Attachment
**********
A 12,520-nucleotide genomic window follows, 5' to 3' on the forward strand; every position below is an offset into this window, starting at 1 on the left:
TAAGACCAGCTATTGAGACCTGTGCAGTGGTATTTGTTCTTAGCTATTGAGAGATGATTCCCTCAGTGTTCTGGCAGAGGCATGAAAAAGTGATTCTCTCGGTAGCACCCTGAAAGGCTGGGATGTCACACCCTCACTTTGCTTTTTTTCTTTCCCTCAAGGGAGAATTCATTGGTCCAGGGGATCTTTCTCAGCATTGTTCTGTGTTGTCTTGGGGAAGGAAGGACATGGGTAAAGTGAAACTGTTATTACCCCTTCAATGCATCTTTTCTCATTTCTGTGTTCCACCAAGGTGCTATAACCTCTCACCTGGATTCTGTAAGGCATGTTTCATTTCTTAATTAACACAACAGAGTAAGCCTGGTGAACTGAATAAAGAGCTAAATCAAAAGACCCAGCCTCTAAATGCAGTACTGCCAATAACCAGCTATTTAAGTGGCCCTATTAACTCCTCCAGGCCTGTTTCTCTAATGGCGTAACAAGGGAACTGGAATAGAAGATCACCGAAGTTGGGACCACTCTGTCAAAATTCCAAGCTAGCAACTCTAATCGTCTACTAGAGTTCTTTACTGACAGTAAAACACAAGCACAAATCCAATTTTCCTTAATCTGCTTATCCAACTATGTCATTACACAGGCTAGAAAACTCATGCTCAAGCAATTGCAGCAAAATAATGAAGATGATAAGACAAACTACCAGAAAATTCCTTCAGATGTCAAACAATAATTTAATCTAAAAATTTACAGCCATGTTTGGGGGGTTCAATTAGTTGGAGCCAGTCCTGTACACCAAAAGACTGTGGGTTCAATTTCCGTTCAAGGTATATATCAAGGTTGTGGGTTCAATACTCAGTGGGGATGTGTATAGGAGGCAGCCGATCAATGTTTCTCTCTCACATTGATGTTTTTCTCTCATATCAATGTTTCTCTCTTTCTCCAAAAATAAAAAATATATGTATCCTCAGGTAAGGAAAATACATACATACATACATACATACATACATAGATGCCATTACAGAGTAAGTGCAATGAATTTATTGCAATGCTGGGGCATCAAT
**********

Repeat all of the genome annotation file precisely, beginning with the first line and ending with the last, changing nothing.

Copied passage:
A 12,520-nucleotide genomic window follows, 5' to 3' on the forward strand; every position below is an offset into this window, starting at 1 on the left:
TAAGACCAGCTATTGAGACCTGTGCAGTGGTATTTGTTCTTAGCTATTGAGAGATGATTCCCTCAGTGTTCTGGCAGAGGCATGAAAAAGTGATTCTCTCGGTAGCACCCTGAAAGGCTGGGATGTCACACCCTCACTTTGCTTTTTTTCTTTCCCTCAAGGGAGAATTCATTGGTCCAGGGGATCTTTCTCAGCATTGTTCTGTGTTGTCTTGGGGAAGGAAGGACATGGGTAAAGTGAAACTGTTATTACCCCTTCAATGCATCTTTTCTCATTTCTGTGTTCCACCAAGGTGCTATAACCTCTCACCTGGATTCTGTAAGGCATGTTTCATTTCTTAATTAACACAACAGAGTAAGCCTGGTGAACTGAATAAAGAGCTAAATCAAAAGACCCAGCCTCTAAATGCAGTACTGCCAATAACCAGCTATTTAAGTGGCCCTATTAACTCCTCCAGGCCTGTTTCTCTAATGGCGTAACAAGGGAACTGGAATAGAAGATCACCGAAGTTGGGACCACTCTGTCAAAATTCCAAGCTAGCAACTCTAATCGTCTACTAGAGTTCTTTACTGACAGTAAAACACAAGCACAAATCCAATTTTCCTTAATCTGCTTATCCAACTATGTCATTACACAGGCTAGAAAACTCATGCTCAAGCAATTGCAGCAAAATAATGAAGATGATAAGACAAACTACCAGAAAATTCCTTCAGATGTCAAACAATAATTTAATCTAAAAATTTACAGCCATGTTTGGGGGGTTCAATTAGTTGGAGCCAGTCCTGTACACCAAAAGACTGTGGGTTCAATTTCCGTTCAAGGTATATATCAAGGTTGTGGGTTCAATACTCAGTGGGGATGTGTATAGGAGGCAGCCGATCAATGTTTCTCTCTCACATTGATGTTTTTCTCTCATATCAATGTTTCTCTCTTTCTCCAAAAATAAAAAATATATGTATCCTCAGGTAAGGAAAATACATACATACATACATACATACATACATAGATGCCATTACAGAGTAAGTGCAATGAATTTATTGCAATGCTGGGGCATCAAT